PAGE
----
It is the deep relational connection his team makes that he feels is their differentiator.We treat our clients like family; there is no length we won’t go to answer a question or help them with a concern or challenge.”

Connors Wealth insists on quarterly meetings with clients. In addition, they hold gatherings throughout the year that combine the opportunity to socialize so that the team and clients can get to know each other better, while also featuring an important educational component.

Where that would be enough for most firms, Connors goes further. “I like being an independent advisor,” he said. “It enables me to be completely transparent about our fee structure, while also investing where my clients’ interests are best served, not based on firm or shareholder goals.”

This focus has led to an a partnership with Marine Bank, in which Connors could send clients for loans and debt service, and the bank could comfortably refer clients to him for wealth management services.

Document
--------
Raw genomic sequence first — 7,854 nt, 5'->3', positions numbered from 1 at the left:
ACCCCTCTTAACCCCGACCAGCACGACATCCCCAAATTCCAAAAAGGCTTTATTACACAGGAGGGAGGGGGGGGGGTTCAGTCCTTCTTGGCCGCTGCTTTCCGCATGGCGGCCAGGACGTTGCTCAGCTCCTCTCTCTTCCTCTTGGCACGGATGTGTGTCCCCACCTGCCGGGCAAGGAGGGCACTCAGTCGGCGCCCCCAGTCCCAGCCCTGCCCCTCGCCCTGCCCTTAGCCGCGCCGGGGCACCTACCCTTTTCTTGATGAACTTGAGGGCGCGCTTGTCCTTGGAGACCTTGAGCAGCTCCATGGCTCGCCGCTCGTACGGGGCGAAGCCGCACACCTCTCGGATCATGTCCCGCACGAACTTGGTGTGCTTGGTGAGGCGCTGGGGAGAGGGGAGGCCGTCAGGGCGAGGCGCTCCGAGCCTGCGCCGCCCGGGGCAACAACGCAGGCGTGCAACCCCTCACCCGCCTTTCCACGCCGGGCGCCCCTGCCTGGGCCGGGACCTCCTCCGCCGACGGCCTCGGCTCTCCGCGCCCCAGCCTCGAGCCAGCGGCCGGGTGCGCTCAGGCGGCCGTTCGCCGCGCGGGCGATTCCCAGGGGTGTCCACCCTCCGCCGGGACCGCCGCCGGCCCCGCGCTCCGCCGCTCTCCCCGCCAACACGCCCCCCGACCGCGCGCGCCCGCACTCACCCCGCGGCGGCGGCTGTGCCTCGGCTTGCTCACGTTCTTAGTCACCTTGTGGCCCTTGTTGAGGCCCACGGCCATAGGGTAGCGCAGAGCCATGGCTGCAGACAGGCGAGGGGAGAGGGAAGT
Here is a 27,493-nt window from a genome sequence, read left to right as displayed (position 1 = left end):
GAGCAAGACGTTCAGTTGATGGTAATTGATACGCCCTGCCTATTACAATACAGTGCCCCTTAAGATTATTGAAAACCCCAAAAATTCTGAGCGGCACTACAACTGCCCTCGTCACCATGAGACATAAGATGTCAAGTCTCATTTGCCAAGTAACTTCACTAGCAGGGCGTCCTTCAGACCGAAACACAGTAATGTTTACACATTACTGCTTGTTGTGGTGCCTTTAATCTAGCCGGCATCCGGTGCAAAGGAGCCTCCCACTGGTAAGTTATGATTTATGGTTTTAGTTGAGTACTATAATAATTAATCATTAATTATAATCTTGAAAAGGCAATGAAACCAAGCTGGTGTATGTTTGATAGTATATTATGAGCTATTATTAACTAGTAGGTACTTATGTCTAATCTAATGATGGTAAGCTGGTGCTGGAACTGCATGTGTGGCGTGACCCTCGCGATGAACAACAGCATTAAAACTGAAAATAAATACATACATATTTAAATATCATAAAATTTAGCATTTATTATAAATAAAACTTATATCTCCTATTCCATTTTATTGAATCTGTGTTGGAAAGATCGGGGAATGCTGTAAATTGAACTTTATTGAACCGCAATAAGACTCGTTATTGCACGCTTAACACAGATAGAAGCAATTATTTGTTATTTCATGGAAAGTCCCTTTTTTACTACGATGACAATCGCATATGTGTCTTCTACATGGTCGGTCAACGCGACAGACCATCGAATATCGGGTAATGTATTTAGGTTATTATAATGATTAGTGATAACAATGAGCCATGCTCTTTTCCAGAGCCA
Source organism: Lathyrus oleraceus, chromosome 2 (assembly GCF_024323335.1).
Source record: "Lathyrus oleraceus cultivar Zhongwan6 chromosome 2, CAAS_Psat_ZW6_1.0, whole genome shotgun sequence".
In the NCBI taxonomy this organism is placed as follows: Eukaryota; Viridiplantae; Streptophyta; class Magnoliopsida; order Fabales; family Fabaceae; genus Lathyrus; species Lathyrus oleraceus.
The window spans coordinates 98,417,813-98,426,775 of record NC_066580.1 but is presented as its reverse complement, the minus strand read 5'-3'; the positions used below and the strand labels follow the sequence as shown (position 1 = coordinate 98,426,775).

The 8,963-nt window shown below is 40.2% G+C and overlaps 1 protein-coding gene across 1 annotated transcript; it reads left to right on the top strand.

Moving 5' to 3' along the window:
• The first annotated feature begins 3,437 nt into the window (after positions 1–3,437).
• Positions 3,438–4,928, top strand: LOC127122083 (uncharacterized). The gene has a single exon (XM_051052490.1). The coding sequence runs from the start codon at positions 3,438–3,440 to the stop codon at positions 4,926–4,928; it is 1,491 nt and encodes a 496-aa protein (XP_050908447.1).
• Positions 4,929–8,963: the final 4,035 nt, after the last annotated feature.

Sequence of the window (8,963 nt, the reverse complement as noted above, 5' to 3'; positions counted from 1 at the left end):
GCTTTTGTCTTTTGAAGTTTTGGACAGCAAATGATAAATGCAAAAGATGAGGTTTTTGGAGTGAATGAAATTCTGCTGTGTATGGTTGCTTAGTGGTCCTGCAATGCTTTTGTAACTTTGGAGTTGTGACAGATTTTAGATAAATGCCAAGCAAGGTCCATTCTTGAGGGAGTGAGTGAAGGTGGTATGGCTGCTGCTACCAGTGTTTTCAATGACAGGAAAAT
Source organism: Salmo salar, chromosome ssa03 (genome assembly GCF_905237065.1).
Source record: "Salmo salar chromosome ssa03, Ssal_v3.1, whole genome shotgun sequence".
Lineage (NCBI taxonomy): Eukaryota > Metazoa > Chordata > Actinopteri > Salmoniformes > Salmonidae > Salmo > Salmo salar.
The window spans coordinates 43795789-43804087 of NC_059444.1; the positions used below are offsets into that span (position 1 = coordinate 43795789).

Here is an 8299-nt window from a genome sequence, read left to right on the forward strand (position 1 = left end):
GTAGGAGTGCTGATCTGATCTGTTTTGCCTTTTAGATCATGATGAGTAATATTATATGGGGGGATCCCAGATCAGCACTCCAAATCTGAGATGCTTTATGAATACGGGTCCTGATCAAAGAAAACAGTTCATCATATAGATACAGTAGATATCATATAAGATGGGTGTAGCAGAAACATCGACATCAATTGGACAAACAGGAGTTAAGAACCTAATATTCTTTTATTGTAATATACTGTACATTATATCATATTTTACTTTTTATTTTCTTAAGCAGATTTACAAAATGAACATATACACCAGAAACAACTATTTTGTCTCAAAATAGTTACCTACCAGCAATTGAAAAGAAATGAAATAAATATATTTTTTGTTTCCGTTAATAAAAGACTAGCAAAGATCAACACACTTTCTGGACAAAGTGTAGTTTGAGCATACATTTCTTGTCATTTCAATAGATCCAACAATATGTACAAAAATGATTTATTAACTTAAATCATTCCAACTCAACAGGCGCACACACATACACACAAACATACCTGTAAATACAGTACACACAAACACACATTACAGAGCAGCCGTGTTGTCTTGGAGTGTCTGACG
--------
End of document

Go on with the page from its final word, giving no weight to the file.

“Large investment firms typically have a banking component, and I wanted a partnership that could meet that need, as did Bill Penney at Marine Bank,” Connors said.

The firm has a full-service feel, covering all major financial needs clients face. As Connors likes to say, “We like to be all things to a few people.”

Looking at the larger picture, although their company is called Connors Wealth Management, the firm’s primary product is not financial or investment advice. It is much simpler — peace of mind.